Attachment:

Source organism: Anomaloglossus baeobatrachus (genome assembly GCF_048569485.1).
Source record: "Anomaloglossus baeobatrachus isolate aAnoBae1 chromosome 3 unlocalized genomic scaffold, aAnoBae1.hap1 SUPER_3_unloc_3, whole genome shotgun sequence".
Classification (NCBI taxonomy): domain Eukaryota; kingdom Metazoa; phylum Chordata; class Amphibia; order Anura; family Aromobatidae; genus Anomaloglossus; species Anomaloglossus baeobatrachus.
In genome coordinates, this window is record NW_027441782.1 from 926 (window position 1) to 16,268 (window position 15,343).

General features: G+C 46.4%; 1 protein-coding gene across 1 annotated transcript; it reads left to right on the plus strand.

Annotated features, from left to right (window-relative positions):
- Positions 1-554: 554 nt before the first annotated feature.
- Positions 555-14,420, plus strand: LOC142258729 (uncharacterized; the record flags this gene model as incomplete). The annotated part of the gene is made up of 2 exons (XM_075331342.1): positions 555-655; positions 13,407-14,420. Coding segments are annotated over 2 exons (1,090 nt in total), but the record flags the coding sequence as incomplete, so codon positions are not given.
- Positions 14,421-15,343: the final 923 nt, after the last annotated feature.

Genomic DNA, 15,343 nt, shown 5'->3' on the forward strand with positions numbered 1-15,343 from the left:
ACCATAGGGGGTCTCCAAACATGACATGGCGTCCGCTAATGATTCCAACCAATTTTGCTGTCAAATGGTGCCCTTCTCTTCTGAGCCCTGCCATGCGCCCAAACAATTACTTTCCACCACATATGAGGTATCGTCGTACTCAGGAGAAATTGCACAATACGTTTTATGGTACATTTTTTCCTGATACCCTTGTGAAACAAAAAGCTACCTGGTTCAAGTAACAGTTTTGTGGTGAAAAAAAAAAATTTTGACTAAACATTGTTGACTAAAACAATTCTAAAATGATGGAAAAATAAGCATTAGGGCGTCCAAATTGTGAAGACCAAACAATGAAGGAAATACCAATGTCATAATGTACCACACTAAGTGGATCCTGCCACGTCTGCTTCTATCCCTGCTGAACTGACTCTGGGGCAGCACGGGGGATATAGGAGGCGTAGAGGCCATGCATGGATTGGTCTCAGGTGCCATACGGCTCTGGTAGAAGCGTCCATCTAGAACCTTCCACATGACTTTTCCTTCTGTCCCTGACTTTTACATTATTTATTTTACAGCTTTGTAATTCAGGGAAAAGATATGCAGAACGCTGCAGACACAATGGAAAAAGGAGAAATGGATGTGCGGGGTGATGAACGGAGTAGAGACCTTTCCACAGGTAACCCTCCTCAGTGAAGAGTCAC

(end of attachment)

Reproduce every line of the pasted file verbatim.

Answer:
Source organism: Anomaloglossus baeobatrachus (genome assembly GCF_048569485.1).
Source record: "Anomaloglossus baeobatrachus isolate aAnoBae1 chromosome 3 unlocalized genomic scaffold, aAnoBae1.hap1 SUPER_3_unloc_3, whole genome shotgun sequence".
Classification (NCBI taxonomy): domain Eukaryota; kingdom Metazoa; phylum Chordata; class Amphibia; order Anura; family Aromobatidae; genus Anomaloglossus; species Anomaloglossus baeobatrachus.
In genome coordinates, this window is record NW_027441782.1 from 926 (window position 1) to 16,268 (window position 15,343).

General features: G+C 46.4%; 1 protein-coding gene across 1 annotated transcript; it reads left to right on the plus strand.

Annotated features, from left to right (window-relative positions):
- Positions 1-554: 554 nt before the first annotated feature.
- Positions 555-14,420, plus strand: LOC142258729 (uncharacterized; the record flags this gene model as incomplete). The annotated part of the gene is made up of 2 exons (XM_075331342.1): positions 555-655; positions 13,407-14,420. Coding segments are annotated over 2 exons (1,090 nt in total), but the record flags the coding sequence as incomplete, so codon positions are not given.
- Positions 14,421-15,343: the final 923 nt, after the last annotated feature.

Genomic DNA, 15,343 nt, shown 5'->3' on the forward strand with positions numbered 1-15,343 from the left:
ACCATAGGGGGTCTCCAAACATGACATGGCGTCCGCTAATGATTCCAACCAATTTTGCTGTCAAATGGTGCCCTTCTCTTCTGAGCCCTGCCATGCGCCCAAACAATTACTTTCCACCACATATGAGGTATCGTCGTACTCAGGAGAAATTGCACAATACGTTTTATGGTACATTTTTTCCTGATACCCTTGTGAAACAAAAAGCTACCTGGTTCAAGTAACAGTTTTGTGGTGAAAAAAAAAAATTTTGACTAAACATTGTTGACTAAAACAATTCTAAAATGATGGAAAAATAAGCATTAGGGCGTCCAAATTGTGAAGACCAAACAATGAAGGAAATACCAATGTCATAATGTACCACACTAAGTGGATCCTGCCACGTCTGCTTCTATCCCTGCTGAACTGACTCTGGGGCAGCACGGGGGATATAGGAGGCGTAGAGGCCATGCATGGATTGGTCTCAGGTGCCATACGGCTCTGGTAGAAGCGTCCATCTAGAACCTTCCACATGACTTTTCCTTCTGTCCCTGACTTTTACATTATTTATTTTACAGCTTTGTAATTCAGGGAAAAGATATGCAGAACGCTGCAGACACAATGGAAAAAGGAGAAATGGATGTGCGGGGTGATGAACGGAGTAGAGACCTTTCCACAGGTAACCCTCCTCAGTGAAGAGTCAC